I checked into the Breakers Inn on Friday, then I walked up to The Four-Eyed Frog and bought two novels, The Sweetness at the Bottom of the Pie, and The Godfather of Kathmandu.
After wandering around Gualala photographing the awesome waves, I checked out the TV in my room. At first I thought that Breaker’s Inn no longer offered the Syfy—or “Siffy”—channel. This was a big disappointment. I had hoped to get to watch some science fiction shows; Doctor Who, Sanctuary, or especially Caprica. On Sunday, the Sig-O showed me all the channels in the 300 series that I hadn’t known about, including not one but two Syfy channels. So exciting! Eagerly I flipped to the Guide station to see what was available.
One Siffy channel had a show in progress. The other was just starting a movie called Boogieman. Here, roughly, is what the Zap2it Guide had to say about Boogieman:
Released in 2005, it stars Barry Waterson and Emily Deschanel; “a stylish thriller about a man who, as a child, may have been terrorized by a supernatural creature that lives in his closet”. . . or was he?
“Stylish thriller” means “better than we expected,” in the sense of writing, art direction, acting and so on. “Stylish” does fit this film. So does “slow,” since the suspense is largely psychological. Did the monster in the closet really snatch six-year-old Tim’s father, or did Dad just leave the family? Is Tim hallucinating during waking hours as well as suffering bad dreams? (Spoiler alert—there is a boogieman.) I liked the non-linear time-and-space connection with the closet doors, but I didn’t really understand the ending. Why does he have to break all the toys he used, as a kid, to keep the boogieman at bay? Didn’t they protect him before?
After we came back from dinner I seized the remote. Sanctuary? Caprica? Doctor Who? Yes, Doctor Who! Only, no, sorry, it’s on BBC America which we didn’t get. On Siffy 1 is a movie called Lost Voyage. The other channel had. . . Boogieman.
Lost Voyage was released in 2001, but I’m guessing that it was made in the early 1990s and sat on a shelf for ten years. It’s a Bermuda triangle story. Has anyone done anything new with Bermuda triangle in the past 20 years? In this one, a cruise ship went into. . . a hell dimension! And it came back thirty years later! The usual assortment of troubled people flies out to the ship and boards her. Later some stuff happens. The Sig-O dosed off about fifteen minutes in, awakening only for the thrilling finale. He said he couldn’t understand it since he had been asleep. I told him I hadn’t been asleep and I couldn’t understand it either. He summed up the movie this way; “If evil calls, let the answering machine get it.”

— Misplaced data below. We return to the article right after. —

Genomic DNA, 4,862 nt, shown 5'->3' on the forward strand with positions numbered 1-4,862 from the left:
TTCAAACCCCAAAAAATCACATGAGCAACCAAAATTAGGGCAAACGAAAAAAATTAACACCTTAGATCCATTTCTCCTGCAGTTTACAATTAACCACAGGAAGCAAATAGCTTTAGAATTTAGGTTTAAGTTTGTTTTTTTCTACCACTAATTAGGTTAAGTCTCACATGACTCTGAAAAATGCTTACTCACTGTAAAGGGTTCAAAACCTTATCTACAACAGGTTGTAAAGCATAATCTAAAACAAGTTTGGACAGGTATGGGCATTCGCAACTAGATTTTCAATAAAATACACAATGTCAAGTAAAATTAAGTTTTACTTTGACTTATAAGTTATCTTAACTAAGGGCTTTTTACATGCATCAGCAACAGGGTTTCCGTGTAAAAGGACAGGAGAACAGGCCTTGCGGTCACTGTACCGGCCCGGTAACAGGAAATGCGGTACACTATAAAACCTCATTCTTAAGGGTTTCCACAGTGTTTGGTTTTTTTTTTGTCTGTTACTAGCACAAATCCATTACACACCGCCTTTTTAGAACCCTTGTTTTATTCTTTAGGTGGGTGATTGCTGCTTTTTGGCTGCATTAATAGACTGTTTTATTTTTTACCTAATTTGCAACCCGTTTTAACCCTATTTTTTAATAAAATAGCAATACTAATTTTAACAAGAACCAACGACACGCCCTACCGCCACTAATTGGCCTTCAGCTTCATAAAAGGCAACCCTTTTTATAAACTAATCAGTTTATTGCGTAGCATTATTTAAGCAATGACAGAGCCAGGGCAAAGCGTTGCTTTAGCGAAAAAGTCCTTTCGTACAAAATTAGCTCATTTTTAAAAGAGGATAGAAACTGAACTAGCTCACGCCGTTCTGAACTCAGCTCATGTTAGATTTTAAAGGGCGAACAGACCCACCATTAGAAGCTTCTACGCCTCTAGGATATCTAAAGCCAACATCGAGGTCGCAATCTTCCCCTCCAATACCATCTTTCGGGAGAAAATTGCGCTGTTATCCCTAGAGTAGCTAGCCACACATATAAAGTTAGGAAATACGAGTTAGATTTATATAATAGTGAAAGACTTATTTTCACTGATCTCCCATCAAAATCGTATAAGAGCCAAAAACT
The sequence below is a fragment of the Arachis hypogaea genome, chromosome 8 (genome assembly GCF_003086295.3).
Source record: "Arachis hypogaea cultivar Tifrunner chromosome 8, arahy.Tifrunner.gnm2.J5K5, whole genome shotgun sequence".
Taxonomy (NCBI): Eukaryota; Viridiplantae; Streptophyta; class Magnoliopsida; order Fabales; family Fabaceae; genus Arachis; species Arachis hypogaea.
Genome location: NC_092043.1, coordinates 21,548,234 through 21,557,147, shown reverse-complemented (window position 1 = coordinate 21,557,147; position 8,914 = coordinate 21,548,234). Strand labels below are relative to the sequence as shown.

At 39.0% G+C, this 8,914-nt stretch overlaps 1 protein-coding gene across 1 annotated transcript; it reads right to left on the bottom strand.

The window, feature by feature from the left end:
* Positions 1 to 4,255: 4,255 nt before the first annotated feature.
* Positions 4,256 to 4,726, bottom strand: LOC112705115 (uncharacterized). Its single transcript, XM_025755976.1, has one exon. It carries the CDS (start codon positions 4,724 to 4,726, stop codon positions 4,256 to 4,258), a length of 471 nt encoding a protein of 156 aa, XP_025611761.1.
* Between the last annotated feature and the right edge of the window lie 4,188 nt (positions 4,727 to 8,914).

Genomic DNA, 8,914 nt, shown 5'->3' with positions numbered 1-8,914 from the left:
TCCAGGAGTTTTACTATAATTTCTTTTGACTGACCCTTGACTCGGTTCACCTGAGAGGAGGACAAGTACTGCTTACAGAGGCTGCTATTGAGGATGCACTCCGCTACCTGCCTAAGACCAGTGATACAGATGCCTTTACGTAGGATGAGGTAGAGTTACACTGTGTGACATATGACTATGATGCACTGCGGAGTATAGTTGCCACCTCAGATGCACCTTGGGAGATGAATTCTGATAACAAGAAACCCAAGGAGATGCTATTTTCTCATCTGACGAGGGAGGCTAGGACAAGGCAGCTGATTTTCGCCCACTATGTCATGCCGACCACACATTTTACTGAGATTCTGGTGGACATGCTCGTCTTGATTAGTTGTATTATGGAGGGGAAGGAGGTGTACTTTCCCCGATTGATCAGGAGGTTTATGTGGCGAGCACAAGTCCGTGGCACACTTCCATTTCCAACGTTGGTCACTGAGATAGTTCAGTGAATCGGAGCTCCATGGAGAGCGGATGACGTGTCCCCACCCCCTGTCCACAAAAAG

I still had hope for Monday morning. Perhaps it would be a marathon day. Maybe Hangar 13? Maybe The Dresden Files? When the Sig-O got up I checked the guide channel again. Why, yes, Siffy did have something special, very special indeed; a V marathon—the original V from the 1980s, in which reptilian invaders take over earth by disguising themselves as aerobics instructors.
Pathetic TV, but a couple of great books:
The Sweetness at the Bottom of the Pie, by Alan Bradley. This is a 1950s-era Christie-style English mystery, and the intrepid village sleuth, Flavia de Luce, is eleven years old. The youngest daughter of a quirky, impoverished aristocratic family, Flavia loves chemistry above all else, and poisons above all other chemistry. Intellectually precocious, Flavia still has the sensibility and experiences of an eleven-year-old. Whether she is engaged in clandestine warfare with her two older sisters, racing about the countryside on her faithful bicycle Gladys, or surreptitiously searching the murder victim’s room, Flavia is observant, acerbic, honest and refreshing. The puzzle of the mystery is just complex enough to keep us interested, but Flavia’s life and her strange household grips us and makes us eager to read the next book in the series. As a role model, Alan Bradley is outstanding. He retired from his “day job” and published this in his seventies.
Godfather of Kathmandu, by John Burdett. This is the fourth in the Sonchai Jitpleecheep series, which began with Bangkok 8. The third book, Bangkok Haunts, terrified me. Somewhere along the way—it might have been with that book, but I think it was sooner—I got the impression that John Burdett secretly hates the Thai people he writes about so compellingly. I’m not sure what caused me to think that. It is certainly not that Sonchai is a stereotype. Sonchai, half-Thai and half-American; part cop and part crook, wannabe monk and genuine psychic, is an authentic character with a powerful voice. Still, I couldn’t shake this deep sense of dislike from the author. I picked up Godfather with some trepidation, but it carries none of that feeling. In this book, while Sonchai is reeling from the most devastating loss a parent can face, he is expected to help his boss, Colonel Vikorn set up the biggest heroin deal in Thailand’s history, and solve the bizarre death of a Hollywood movie director. The drug deal takes him to Nepal where he meets a Tibetan mystic turned freedom fighter and Tara, a woman who practices Tantric Buddhism.
Somehow, the flawless balance of Bangkok 8, the clockwork intricacy of comedy, mystery, danger, psychic phenomena and oh-wow mysticism is back, completely in place, in this book.
Television managed to redeem itself on Monday. It wasn’t Syfy, it was TNT, which hosted a Supernatural marathon. Those Winchester boys—some brains, some brawn, a muscle car and cool leather jackets. Yeah, and with the episode “Hollywood Babylon,” you almost won me back.